We were already in a prime location to do some cycling. Mammoth Lakes has a great paved trail network for bike riding that offers great views of the Yosemite like terrain! After the great ride it was back to camp for a Service Dog presentation by Todd Young of Canine Companions For Independence (CCI). Todd gave a very informative presentation, which hopefully opened the veterans’ eyes to the useful assistance and truly professional quality of dogs that CCI provides.
After the conclusion of the presentation, it was time to load up on Omega 3! The fish was beautifully prepared with lemon juice and spices, although it still had that very natural flavor, and there was pizza for those not wanting try some Mammoth Lake’s most popular aquatic mammal. That was a wrap for Day 3, unless anyone wanted to gather up at the campfire.
Sierra Mountain Guides outfitted us all with climbing gear and helped us climb up a rock face down the mountain the next day. This climb had an awesome view of the Eastern Sierra’s at the top! I had been climbing there before, but the weather conditions and mentorship [sic] were ideal. That easily helped to make it an excellent day! Watching everyone climb, including an amputee, empowered me and help push me to climb to the top which then only made me feel even more confident in my own physical abilities! Our on-site lunch was provided by Silver Lake Resort.
He left some skin on the rock face, but Ryan took his climbing skills to new heights
After lunch we could climb again, hike or bike. I personally chose to lay low. I donated a little skin to Mammoth Lakes and expended a bit of energy hauling myself up the rock face. Plus, I had to conserve my energy for the fabled “Hootenanny.”
A little rain didn’t stop the party back at camp. We shifted the party from a large open area to the main DSES Tent. Angel’s grilled some great food and a live banjo made it a true Hootenanny! This is something that you probably wouldn’t encounter in your normal activities in life, so it just shows you that a good time can be had outside your comfort zone!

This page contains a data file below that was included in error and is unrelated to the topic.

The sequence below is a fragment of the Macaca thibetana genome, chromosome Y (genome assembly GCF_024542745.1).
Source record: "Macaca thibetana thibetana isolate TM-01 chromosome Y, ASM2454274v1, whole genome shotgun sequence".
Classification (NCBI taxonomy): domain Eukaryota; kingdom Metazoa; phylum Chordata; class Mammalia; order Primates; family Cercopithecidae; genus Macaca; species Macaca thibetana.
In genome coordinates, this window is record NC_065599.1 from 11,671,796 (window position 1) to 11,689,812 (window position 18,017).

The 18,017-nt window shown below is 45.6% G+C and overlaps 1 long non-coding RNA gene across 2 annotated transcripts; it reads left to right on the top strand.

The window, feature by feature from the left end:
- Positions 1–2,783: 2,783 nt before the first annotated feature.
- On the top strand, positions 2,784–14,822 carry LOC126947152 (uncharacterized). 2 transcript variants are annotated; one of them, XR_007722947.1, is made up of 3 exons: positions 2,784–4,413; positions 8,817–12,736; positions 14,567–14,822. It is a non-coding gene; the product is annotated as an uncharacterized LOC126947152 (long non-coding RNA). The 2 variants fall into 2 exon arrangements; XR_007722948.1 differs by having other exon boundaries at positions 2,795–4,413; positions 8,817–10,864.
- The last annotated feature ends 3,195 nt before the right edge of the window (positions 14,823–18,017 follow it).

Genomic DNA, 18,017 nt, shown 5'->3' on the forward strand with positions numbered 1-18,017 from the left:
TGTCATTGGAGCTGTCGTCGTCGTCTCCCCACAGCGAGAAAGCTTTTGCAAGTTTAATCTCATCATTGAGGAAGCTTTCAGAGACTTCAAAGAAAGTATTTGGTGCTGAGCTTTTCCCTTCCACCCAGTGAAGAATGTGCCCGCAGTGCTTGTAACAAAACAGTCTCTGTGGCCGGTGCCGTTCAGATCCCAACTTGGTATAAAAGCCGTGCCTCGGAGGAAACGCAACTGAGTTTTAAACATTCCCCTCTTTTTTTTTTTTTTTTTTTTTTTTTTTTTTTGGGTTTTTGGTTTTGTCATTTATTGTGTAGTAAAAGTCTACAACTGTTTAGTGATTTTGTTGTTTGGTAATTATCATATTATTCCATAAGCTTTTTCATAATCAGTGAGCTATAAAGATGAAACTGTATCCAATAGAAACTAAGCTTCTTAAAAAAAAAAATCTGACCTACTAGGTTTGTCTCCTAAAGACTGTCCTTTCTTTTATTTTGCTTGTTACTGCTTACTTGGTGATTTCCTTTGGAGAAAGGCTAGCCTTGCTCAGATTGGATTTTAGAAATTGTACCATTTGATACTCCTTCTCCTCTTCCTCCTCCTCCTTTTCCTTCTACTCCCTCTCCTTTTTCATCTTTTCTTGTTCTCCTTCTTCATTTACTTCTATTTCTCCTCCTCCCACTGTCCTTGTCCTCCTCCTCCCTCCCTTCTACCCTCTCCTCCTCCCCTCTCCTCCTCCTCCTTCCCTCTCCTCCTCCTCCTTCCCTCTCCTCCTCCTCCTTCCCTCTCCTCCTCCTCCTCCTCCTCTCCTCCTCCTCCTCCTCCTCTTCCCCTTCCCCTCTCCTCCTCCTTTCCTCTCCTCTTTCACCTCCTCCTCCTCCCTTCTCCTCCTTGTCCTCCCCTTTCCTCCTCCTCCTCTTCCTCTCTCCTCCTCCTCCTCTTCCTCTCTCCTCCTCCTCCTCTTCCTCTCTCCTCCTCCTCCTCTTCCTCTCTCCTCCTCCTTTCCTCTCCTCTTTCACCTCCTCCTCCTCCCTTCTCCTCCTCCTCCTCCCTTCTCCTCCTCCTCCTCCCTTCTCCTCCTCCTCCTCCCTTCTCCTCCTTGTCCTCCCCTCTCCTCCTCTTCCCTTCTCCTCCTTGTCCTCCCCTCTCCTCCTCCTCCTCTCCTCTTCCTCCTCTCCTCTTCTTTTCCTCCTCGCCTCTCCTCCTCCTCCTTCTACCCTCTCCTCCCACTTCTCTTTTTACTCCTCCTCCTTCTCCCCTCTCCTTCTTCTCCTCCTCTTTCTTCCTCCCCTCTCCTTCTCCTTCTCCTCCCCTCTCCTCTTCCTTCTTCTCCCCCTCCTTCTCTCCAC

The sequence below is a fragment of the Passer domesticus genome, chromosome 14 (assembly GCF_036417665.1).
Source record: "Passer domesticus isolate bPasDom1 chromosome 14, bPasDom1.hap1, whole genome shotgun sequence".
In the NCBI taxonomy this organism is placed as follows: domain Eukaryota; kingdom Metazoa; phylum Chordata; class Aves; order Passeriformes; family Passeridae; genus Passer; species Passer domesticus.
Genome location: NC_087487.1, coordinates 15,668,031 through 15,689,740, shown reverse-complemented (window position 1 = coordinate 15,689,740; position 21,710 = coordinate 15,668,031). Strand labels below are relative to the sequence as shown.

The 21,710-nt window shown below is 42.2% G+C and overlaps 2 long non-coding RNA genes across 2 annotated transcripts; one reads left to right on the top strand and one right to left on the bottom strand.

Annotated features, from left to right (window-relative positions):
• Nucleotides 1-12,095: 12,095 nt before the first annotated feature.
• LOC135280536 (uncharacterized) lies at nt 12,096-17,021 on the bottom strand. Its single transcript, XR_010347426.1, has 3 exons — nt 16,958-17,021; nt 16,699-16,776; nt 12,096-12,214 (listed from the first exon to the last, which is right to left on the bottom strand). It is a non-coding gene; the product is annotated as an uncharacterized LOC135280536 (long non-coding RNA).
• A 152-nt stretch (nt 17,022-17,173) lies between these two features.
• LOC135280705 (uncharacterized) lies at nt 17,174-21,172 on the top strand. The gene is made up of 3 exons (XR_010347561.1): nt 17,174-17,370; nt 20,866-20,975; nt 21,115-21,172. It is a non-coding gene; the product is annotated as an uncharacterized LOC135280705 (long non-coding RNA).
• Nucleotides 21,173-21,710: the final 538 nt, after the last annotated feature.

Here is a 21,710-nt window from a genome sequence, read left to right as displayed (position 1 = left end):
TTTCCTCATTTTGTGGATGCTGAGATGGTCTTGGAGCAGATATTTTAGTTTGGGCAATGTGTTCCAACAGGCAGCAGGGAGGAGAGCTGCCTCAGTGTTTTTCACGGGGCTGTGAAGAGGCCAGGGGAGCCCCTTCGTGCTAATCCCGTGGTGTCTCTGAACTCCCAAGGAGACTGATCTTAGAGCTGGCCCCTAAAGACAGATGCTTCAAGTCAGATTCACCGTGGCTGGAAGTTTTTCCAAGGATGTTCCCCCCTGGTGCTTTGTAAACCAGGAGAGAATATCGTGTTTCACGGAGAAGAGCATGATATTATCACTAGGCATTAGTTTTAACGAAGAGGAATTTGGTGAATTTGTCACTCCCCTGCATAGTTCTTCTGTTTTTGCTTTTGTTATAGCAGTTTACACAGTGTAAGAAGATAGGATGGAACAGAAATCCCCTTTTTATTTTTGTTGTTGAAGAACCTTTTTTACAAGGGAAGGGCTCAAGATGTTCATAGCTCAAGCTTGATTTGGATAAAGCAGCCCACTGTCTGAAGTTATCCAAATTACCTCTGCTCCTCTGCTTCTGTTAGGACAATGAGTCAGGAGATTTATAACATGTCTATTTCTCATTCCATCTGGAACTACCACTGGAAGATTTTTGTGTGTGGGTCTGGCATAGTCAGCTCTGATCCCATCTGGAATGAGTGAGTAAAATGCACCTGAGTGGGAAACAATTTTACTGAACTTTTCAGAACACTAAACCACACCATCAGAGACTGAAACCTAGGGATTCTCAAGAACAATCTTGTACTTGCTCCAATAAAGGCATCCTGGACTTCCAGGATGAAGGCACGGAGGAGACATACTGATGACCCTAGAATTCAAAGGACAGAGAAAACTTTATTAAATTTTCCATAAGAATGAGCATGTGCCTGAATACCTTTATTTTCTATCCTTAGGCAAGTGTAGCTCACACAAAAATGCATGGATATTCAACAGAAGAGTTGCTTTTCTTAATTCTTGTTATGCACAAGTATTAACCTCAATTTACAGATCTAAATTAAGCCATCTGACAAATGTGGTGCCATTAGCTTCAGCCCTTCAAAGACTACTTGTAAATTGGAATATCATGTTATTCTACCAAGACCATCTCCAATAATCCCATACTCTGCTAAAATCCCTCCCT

Day 4: The last day was a mix of activities. The SoCal group headed out on their road trip home, while the remainder of the group suited up for some pool time. We spent about 2 hours horsing around in the water until we were forced out by the threat of lightening from the approaching storm clouds. We quickly changed and headed over to a bowling alley. However, we made a quick stop at a local coffee shop for a warm beverage.
We arrived at the complex and our group took over the last three lanes. I chose to bowl without the handicap ramp thingy. Yeah, that didn’t go so well. Me, I wasn’t competing with anyone but myself and I managed to have a good time.
My unintentionally routine gutter ball maneuvers only made everyone else’s throws look that much better. Ah, the glass is always half full. We played 2 or 3 games and then headed off to the Mammoth Airport.
Check-in at the aeropuerto was quick and painless. Shorty there after, everyone boarded the plane which was destine for LAX, and connecting flights were taken from there.
This ended Operation High Attitude. This is something that I seriously look forward to each year. Disabled Sports Eastern Sierra has a saying: “If I can do this, I can do anything.”
I never put much stock into this until recently. This past week helped to strengthen my body in safe environment with activities that I thoroughly enjoyed. I will put this boost in both physical and mental strength to good use! I already miss Mammoth Lakes and can’t wait for the next DSES event. I have such a high after something like this that’s hard to find elsewhere!
Written by: Ryan Sykes, DSES Guest Blogger & DSES Athlete
We are thrilled to have Ryan as our newest guest blogger. Ryan draws upon his experience from writing intelligence assessments and target packages in the military. He took English Comp classes in rehab after his injury and more recently took Speech and several Psychology classes. Look for more of Ryans blogs coming soon………….
If you are interested in guest blogging for DSES please contact Suzanne Baracchini at firstname.lastname@example.org